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[sak-ruh-lij-uh s, -lee-juh s] /ˌsæk rəˈlɪdʒ əs, -ˈli dʒəs/
pertaining to or involving sacrilege:
sacrilegious practices.
guilty of sacrilege:
a sacrilegious person.
Origin of sacrilegious
late Middle English
1400-50; late Middle English sacrilegiose; see sacrilege, -ous
Related forms
sacrilegiously, adverb
sacrilegiousness, noun
nonsacrilegious, adjective
nonsacrilegiously, adverb
nonsacrilegiousness, noun
pseudosacrilegious, adjective
pseudosacrilegiously, adverb
unsacrilegious, adjective
unsacrilegiously, adverb
unsacrilegiousness, noun
Can be confused
irreligious, sacrilegious, unreligious.
religious, sacrilegious, sacrosanct.
Pronunciation note
The almost universal pronunciation of sacrilegious as
[sak-ruh-lij-uh s] /ˌsæk rəˈlɪdʒ əs/ (Show IPA)
is the result of folk etymology—modifying the pronunciation of an unfamiliar word so that it conforms to a more familiar one—in this case religious. Etymologically, sacrilegious has no direct relationship to religious. The historical pronunciation
[sak-ruh-lee-juh s] /ˌsæk rəˈli dʒəs/
occurs in American English, though not in British English, and criticism of the newer pronunciation has almost disappeared. Unabridged
Based on the Random House Dictionary, © Random House, Inc. 2015.
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Examples from the Web for sacrilegious
Contemporary Examples
Historical Examples
  • It would have seemed as sacrilegious as to take the chalice off the church altar, and melt its silver and jewels in the fire.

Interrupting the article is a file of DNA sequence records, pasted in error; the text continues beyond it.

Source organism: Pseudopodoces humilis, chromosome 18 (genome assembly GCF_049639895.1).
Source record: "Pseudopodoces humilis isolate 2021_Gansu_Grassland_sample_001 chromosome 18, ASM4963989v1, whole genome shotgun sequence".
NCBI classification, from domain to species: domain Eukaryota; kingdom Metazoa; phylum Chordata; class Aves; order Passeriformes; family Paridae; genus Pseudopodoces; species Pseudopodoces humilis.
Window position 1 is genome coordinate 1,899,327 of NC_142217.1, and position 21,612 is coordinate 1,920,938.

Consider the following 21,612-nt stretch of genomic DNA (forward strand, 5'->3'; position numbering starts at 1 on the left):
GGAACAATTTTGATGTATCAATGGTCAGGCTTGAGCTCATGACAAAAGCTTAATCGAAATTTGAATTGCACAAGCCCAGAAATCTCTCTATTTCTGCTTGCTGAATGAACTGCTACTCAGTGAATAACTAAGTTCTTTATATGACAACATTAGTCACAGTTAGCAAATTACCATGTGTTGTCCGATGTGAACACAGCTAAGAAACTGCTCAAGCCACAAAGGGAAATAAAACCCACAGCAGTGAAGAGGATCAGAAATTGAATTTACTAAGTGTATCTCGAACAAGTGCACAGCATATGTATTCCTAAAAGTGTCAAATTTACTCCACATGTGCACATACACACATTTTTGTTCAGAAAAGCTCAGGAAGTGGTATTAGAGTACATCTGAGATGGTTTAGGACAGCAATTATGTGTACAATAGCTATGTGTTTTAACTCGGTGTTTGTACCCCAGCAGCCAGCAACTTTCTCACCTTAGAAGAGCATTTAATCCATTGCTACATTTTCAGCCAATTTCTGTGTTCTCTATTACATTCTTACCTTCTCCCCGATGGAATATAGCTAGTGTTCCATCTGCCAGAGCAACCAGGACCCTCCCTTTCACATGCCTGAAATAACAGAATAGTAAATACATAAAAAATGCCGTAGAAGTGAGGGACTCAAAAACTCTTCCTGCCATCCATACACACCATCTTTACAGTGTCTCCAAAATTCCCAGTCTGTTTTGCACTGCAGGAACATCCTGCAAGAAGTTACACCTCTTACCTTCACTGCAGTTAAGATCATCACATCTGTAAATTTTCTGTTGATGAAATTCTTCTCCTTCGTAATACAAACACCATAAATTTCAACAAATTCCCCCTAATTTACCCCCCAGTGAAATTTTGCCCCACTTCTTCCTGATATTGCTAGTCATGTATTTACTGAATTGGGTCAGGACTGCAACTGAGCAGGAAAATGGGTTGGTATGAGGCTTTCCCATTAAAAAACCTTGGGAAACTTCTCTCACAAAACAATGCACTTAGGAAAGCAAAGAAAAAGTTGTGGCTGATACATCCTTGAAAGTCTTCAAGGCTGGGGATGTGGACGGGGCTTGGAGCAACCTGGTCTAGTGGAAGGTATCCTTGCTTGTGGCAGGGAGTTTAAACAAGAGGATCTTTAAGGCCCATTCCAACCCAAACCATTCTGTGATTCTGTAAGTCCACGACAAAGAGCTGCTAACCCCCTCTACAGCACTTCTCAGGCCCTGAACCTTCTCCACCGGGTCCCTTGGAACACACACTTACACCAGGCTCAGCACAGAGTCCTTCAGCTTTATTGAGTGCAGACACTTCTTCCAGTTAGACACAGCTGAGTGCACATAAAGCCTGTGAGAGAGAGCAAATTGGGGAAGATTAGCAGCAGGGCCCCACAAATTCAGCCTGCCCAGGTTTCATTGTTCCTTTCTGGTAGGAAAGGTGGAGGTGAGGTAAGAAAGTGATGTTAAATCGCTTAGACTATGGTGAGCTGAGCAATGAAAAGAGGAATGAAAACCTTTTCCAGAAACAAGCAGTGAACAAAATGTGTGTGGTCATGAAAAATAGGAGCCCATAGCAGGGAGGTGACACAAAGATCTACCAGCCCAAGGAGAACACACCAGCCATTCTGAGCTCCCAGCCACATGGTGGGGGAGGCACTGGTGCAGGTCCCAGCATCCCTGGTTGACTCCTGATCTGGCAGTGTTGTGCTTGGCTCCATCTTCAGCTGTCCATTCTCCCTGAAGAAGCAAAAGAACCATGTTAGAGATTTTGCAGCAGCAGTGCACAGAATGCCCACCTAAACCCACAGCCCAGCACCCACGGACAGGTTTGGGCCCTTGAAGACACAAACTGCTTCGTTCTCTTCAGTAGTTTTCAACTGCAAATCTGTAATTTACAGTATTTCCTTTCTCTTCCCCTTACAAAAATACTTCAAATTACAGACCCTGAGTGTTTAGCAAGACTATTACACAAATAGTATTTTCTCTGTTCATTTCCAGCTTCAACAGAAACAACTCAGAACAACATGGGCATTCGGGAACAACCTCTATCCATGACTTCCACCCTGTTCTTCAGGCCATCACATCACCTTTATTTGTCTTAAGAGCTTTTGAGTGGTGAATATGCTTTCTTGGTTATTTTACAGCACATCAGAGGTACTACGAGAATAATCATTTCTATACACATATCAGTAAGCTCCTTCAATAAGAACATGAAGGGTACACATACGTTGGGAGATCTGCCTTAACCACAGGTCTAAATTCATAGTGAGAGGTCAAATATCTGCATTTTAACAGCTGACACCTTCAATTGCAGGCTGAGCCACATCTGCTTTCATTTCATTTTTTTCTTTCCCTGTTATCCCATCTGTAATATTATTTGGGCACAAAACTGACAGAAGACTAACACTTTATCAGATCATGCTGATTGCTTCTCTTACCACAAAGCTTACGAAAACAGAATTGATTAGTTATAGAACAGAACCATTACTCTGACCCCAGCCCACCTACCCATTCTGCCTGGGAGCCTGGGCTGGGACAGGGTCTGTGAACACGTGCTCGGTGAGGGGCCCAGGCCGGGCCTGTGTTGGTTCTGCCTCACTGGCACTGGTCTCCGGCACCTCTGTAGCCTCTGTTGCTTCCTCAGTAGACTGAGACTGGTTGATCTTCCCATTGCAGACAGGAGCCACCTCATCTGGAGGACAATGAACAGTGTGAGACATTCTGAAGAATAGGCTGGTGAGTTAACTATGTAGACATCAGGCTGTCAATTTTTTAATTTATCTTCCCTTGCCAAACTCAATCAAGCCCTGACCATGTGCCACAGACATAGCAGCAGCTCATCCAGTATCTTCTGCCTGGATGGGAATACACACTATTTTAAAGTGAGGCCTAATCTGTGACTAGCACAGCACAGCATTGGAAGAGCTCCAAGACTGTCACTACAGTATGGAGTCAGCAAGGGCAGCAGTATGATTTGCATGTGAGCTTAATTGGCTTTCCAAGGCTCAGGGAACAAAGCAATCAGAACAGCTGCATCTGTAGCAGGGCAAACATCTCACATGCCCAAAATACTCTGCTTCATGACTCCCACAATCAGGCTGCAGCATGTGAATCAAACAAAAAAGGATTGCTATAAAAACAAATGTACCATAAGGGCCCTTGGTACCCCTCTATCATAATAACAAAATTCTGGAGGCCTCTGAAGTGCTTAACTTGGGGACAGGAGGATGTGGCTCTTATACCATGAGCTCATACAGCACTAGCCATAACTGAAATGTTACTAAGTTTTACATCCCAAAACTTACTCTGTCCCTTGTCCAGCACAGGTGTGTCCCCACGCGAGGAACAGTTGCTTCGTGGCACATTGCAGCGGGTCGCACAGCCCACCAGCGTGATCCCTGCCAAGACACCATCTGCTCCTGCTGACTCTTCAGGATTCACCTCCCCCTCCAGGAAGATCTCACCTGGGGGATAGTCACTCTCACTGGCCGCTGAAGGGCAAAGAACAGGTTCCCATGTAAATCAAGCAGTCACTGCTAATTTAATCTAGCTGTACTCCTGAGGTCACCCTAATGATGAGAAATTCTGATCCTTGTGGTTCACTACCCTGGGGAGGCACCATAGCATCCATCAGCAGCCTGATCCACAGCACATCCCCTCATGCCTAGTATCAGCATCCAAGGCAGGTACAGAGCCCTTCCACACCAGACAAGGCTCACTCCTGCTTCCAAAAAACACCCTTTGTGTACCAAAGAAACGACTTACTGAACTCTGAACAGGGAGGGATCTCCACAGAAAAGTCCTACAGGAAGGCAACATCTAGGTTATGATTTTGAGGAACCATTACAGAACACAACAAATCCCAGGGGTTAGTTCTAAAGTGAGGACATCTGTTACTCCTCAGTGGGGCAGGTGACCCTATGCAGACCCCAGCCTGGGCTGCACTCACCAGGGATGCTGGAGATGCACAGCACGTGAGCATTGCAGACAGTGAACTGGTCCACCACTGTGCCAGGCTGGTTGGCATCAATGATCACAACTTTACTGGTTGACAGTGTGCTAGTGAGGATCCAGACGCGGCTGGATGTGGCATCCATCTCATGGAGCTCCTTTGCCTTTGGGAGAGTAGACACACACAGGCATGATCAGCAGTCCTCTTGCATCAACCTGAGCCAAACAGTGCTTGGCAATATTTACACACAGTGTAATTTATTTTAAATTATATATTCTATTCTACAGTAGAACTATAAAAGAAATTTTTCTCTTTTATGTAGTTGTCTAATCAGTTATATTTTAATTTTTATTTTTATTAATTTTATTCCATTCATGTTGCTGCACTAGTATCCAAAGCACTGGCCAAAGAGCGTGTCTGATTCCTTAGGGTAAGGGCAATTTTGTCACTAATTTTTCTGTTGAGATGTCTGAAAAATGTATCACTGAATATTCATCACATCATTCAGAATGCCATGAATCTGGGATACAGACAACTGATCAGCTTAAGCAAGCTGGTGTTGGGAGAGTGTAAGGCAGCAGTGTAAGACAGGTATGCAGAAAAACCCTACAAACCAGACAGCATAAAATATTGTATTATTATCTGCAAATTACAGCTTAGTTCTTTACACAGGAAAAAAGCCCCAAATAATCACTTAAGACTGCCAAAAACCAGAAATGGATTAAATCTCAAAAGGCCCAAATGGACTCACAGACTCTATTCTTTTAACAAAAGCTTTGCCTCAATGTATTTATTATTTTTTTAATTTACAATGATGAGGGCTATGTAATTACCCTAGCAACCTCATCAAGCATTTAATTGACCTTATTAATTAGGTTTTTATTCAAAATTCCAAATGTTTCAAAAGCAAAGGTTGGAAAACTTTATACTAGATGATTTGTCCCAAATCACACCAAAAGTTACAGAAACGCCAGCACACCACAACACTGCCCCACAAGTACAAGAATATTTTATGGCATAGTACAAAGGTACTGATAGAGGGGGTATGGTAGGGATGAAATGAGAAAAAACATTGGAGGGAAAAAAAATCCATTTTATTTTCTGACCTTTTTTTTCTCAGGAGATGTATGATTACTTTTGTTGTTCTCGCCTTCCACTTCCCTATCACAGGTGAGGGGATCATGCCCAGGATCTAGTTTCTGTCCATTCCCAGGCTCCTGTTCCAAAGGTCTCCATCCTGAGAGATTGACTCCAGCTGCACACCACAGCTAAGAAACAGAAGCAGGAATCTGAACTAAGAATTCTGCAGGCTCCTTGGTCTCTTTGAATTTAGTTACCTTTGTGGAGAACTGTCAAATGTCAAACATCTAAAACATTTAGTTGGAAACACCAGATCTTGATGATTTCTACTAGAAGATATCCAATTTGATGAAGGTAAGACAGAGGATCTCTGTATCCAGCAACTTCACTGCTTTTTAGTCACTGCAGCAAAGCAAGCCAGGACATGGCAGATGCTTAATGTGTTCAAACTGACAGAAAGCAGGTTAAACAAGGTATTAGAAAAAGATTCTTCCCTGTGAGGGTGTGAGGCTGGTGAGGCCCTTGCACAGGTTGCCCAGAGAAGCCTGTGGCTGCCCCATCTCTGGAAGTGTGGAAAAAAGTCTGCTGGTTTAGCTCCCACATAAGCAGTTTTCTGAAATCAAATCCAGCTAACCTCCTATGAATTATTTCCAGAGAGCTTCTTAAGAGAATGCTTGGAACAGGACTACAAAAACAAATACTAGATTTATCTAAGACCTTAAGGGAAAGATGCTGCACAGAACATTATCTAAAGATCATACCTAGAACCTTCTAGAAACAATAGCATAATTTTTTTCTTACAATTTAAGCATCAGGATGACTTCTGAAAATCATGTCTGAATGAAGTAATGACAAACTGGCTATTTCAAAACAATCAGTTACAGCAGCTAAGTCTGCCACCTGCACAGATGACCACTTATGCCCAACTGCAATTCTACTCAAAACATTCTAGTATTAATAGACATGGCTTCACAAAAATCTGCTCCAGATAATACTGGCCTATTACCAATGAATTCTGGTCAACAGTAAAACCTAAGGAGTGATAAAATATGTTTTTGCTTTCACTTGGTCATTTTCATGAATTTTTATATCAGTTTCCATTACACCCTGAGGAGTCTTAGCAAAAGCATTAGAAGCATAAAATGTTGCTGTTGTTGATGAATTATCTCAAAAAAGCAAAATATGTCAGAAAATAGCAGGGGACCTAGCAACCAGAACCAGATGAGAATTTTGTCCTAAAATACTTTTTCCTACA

The Waters of Edera Louise de la Rame, a.k.a. Ouida
  • For it is impossible, as well as sacrilegious, to be as quick as Baedeker.

  • Rama instantly starts for the forest, discovers Sambuka in the sacrilegious act and strikes off his head.

  • Such a thing would have been horrible, revolting, sacrilegious.

    The Life of Cesare Borgia Raphael Sabatini
  • No fear exists that sacrilegious hands would dare purloin any thing from the sacred walls; alas!

  • What miscreant hero had dared perform this sacrilegious exploit?

    Tom, Dick and Harry Talbot Baines Reed
  • Do you renounce your apparitions and visions as false, sacrilegious, and diabolical?

British Dictionary definitions for sacrilegious


of, relating to, or involving sacrilege; impious
guilty of sacrilege
Derived Forms
sacrilegiously, adverb
sacrilegiousness, noun
Collins English Dictionary - Complete & Unabridged 2012 Digital Edition
© William Collins Sons & Co. Ltd. 1979, 1986 © HarperCollins
Publishers 1998, 2000, 2003, 2005, 2006, 2007, 2009, 2012
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Word Origin and History for sacrilegious

mid-15c., from Latin sacrilegiosum, from sacrilegium (see sacrilege). As a noun, "one who commits a sacrilege," early 14c. Related: Sacrilegiously; sacrilegiousness.

Online Etymology Dictionary, © 2010 Douglas Harper
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